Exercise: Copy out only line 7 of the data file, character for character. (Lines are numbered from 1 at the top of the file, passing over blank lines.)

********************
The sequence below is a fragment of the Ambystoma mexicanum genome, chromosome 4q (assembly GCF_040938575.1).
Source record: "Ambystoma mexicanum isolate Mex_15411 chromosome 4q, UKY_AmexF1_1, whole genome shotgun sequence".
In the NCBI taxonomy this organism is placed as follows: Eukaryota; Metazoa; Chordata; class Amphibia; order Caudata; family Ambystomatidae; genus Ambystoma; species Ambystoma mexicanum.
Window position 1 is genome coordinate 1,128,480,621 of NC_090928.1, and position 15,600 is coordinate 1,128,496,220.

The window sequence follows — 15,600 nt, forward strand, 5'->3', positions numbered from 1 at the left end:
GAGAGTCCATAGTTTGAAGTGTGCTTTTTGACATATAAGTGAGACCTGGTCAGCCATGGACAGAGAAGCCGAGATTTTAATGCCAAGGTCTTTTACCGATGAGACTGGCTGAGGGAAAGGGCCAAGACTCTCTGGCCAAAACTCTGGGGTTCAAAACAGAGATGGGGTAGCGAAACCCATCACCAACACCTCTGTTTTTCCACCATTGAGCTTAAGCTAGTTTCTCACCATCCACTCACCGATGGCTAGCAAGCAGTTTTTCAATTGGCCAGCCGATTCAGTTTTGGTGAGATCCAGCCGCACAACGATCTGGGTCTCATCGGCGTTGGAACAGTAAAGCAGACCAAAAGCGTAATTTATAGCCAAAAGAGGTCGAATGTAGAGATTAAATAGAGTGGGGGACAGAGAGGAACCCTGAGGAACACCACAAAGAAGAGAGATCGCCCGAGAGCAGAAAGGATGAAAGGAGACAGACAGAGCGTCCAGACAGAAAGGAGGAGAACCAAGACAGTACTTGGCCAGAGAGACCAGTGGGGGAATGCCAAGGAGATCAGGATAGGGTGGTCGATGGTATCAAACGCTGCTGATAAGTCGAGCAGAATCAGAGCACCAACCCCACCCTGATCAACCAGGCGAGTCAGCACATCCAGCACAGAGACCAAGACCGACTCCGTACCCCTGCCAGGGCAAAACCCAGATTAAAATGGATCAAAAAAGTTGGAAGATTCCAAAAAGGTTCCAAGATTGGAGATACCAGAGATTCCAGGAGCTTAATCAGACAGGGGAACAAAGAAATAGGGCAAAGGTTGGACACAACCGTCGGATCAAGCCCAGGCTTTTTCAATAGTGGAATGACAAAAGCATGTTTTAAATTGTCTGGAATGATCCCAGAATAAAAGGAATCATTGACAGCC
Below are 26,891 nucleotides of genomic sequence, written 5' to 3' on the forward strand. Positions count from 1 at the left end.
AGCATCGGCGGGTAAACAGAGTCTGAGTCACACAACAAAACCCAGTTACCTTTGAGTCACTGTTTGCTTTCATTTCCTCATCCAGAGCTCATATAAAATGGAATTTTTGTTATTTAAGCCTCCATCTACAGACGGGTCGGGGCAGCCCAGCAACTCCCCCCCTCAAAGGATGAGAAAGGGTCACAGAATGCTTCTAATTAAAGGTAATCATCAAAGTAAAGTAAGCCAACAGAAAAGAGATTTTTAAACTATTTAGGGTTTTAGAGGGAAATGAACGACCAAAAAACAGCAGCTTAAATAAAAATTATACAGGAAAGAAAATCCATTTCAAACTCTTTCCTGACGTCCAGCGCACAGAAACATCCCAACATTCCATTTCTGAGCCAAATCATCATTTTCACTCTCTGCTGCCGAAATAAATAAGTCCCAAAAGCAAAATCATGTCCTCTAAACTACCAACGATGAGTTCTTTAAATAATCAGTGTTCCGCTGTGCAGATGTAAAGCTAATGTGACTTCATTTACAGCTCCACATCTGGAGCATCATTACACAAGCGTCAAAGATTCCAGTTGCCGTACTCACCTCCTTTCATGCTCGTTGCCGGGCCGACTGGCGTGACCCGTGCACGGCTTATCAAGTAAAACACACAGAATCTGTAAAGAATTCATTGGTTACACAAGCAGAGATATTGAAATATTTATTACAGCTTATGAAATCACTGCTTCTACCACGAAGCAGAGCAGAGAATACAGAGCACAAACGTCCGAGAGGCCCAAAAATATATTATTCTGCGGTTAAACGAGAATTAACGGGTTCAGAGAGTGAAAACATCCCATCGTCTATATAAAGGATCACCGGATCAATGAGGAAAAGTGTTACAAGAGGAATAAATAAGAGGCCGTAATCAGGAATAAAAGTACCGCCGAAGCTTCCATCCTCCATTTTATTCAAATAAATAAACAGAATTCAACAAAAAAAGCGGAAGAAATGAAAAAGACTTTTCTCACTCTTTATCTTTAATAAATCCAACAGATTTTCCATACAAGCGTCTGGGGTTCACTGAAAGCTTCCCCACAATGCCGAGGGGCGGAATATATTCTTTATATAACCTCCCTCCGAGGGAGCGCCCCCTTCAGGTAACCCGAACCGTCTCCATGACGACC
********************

Below are 26,891 nucleotides of genomic sequence, written 5' to 3' on the forward strand. Positions count from 1 at the left end.